The Civic Cub of Harrisburg History


Researched and Written by Jeanne H. Schmedlen, 2016



Downtown Philadelphia has Broad Street’s City Hall, the Union League and on the Schuylkill River, the Philadelphia Museum of Art. Pittsburgh has Heinz Hall and the Benedum Center for the Performing Arts in the midtown and the Cathedral of Learning on the campus of The University of Pittsburgh. Harrisburg has the state Capitol and the State Museum of Pennsylvania on Third Street and The Civic Club of Harrisburg on the Susquehanna River.

All of these historic structures are exceptional landmarks and symbols of tradition, institution and architectural uniqueness. All are gems that reflect society’s commitment and dedication to creativity, education, historic preservation, public service and good citizenship. The Civic Club of Harrisburg is the smallest in size of these jewels but possesses a deep, rich history of community service and leadership that compares favorably to the larger institutions listed above. The clubhouse is a symbol in every way of “civility with purpose.”


Building Early History

Traced to the early settlers of Harrisburg, The Civic Club of Harrisburg building belonged to William Reynolds Fleming in the early 20th century.  He called the home “Overlook” in as much as it sits high on the banks of the Susquehanna River—the only remaining residence on the west side of Front Street in Harrisburg.  It is a stately Tudor-style, stone structure, often referred to as a “manor house” in historic documents.  Fleming built the home adjacent to “the Waterworks,”

since his firm, Fleming’s Foundry & Machine Works landed the contract to build the pumping station. Architect William Hart Boughton (AIA)  of Buffalo, NY, designed both the industrial site and the home. The pumping station was renovated and today houses several businesses and the residence has served as a community meeting place and a site for public and private events for the past century.  The club is located on a .463 acre lot.

In 1914, Fleming’s widow, Virginia Hammond Fleming, thought so highly of the club and its mission that she bequeathed the property to The Civic Club of Harrisburg. Full title was given to the club in 1916.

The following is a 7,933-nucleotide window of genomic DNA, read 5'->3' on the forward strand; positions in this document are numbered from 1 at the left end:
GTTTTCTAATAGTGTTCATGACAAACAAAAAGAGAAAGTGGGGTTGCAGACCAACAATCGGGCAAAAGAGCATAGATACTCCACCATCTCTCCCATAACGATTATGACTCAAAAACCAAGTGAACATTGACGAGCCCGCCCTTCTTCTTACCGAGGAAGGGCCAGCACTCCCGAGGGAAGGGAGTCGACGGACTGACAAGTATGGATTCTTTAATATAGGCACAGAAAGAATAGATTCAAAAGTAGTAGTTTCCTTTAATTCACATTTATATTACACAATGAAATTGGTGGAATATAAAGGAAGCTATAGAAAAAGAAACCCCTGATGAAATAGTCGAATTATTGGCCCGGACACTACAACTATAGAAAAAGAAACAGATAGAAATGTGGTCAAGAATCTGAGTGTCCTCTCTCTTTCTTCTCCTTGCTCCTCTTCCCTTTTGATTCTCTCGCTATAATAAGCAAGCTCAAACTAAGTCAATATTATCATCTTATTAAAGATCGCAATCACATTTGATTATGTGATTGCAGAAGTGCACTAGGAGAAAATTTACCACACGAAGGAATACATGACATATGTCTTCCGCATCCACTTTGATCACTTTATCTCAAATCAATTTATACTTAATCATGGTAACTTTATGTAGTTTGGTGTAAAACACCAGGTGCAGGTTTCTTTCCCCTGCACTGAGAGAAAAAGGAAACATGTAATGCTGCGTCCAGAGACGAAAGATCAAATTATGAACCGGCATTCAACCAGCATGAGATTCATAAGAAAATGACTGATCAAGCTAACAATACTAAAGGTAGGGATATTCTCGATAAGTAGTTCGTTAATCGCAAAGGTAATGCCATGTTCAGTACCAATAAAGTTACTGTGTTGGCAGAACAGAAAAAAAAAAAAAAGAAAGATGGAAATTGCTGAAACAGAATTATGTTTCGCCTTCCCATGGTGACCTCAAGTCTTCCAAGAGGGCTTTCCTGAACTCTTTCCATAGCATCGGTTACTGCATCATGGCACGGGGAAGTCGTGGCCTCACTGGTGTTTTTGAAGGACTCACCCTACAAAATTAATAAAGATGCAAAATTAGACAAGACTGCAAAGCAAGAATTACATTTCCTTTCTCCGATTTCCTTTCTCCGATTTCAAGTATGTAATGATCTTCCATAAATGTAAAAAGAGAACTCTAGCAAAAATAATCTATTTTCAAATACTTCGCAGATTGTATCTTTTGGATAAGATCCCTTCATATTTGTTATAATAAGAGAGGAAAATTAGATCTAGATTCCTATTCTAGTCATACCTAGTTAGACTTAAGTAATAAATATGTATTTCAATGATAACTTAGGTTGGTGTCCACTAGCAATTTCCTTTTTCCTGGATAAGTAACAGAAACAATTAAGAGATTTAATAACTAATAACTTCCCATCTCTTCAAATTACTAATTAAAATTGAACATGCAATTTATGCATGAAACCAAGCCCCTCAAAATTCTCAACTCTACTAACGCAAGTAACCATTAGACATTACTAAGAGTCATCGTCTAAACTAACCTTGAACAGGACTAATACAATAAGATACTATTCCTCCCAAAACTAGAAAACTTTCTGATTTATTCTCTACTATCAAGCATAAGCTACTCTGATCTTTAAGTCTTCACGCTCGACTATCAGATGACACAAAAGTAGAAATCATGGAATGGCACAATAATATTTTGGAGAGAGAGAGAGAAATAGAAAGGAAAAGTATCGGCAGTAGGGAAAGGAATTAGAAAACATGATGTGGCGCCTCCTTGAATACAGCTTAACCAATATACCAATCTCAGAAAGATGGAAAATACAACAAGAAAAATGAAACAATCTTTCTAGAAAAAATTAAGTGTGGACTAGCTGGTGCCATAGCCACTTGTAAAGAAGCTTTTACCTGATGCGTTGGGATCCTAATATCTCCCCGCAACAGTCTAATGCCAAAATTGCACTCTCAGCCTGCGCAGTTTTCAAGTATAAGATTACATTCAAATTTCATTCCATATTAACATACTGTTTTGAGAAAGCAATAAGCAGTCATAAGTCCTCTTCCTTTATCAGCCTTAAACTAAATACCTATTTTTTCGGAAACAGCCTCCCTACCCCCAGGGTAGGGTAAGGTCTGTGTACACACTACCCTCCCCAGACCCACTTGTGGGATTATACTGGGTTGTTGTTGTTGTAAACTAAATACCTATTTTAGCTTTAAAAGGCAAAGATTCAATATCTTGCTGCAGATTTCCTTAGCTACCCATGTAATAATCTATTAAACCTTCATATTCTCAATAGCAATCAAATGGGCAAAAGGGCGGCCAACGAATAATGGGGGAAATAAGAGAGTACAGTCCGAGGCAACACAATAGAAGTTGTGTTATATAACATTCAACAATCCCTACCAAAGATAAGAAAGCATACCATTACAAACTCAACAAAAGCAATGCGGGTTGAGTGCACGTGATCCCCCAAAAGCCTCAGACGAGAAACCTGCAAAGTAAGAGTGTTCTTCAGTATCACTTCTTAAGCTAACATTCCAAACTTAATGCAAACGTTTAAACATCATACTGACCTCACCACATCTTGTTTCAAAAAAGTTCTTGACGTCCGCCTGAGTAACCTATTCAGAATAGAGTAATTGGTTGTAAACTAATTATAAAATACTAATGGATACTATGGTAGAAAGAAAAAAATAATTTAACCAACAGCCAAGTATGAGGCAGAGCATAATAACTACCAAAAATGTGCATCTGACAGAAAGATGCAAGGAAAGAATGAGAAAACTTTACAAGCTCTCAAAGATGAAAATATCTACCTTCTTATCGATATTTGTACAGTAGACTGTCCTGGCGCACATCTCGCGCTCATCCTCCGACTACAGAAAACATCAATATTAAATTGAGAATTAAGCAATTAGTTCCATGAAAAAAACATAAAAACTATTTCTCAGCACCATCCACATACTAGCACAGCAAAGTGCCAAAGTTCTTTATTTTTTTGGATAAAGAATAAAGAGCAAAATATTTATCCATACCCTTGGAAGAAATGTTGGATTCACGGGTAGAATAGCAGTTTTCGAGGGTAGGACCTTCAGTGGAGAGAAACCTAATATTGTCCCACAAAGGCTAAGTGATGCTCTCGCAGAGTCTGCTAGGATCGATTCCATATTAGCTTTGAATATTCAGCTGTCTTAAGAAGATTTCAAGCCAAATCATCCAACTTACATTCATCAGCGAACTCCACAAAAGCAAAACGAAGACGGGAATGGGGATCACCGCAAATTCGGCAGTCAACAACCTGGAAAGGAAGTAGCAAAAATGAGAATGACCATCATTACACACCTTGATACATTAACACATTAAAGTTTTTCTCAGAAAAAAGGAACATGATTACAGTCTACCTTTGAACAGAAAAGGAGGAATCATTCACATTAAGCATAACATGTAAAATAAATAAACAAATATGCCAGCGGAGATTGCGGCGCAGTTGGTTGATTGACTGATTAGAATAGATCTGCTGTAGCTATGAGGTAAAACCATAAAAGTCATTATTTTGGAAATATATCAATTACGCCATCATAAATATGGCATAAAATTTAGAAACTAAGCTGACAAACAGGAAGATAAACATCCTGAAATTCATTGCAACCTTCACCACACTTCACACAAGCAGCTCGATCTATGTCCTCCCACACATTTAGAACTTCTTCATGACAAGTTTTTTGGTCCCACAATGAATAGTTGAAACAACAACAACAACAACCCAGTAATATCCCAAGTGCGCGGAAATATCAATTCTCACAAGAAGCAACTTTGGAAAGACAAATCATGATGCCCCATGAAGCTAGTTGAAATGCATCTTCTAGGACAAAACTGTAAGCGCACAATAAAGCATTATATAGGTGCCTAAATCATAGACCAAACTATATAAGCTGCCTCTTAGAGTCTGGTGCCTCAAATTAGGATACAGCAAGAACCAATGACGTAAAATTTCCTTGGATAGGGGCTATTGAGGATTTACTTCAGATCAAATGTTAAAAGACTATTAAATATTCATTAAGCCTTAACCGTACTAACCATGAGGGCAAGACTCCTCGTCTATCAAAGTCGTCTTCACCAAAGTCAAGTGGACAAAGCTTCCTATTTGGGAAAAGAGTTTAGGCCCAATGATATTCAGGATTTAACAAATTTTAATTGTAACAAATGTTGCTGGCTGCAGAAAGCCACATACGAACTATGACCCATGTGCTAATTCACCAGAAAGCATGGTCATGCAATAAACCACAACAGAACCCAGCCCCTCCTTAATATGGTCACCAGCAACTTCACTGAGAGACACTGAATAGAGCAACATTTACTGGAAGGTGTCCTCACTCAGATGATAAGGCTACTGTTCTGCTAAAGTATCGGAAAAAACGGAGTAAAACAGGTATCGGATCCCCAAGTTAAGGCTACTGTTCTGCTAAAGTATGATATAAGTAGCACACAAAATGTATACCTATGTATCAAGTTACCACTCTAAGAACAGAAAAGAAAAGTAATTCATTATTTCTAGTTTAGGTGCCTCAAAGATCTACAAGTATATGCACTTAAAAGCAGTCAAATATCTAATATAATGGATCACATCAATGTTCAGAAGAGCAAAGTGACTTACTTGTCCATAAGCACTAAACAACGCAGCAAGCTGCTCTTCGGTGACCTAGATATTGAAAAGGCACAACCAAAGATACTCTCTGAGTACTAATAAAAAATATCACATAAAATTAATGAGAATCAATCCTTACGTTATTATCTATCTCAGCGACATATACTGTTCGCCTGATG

Building Description

The club has three floors. The first floor features a large, picturesque “River Room” parlor area facing the Susquehanna River containing a baby-grand piano and century-old built-in seating. The windows face west towards the river, offering magnificent sunsets. The area also has a beautiful hand-carved, Flemish oak fireplace, shelving and pocket-doors. A magnificent, large, nine-foot ceiling, mahogany-paneled dining room with fireplace and superb cut glass windows is adjacent to the outsized Entry Hall on this floor. There are two staircases, a study/office, a powder room and a catering kitchen on this level.

Originally, the second floor had six bedrooms and two baths. In 1916 it was renovated and now is an expansive, two-story, hard-wood floor ballroom and stage that has hosted hundreds of formal dances, manners programs, speeches, debates, presentations and other community and private events through the years.

The third floor has a small apartment and bath that are used for storage. The basement is used for storage as well.

Outside features an expansive wrap-around porch and outstanding, three-season English gardens. A stone wall surrounds the property with a vine-covered stone archway and swinging gate at the entry-way. The building is handicapped accessible, with a ramp at the entrance and an inclinator for service between the first and second floors.


Early Club History

The Civic Club of Harrisburg was founded in 1898 to do good works in the community. Its mission today is to promote and engage in civic and social activities which “shall preserve the heritage of the club and its landmark building; encourage cultural and historic interest in the community; contribute to improving the welfare and education of children and youth, seniors and those in need; and, foster relationships with like-minded organizations.”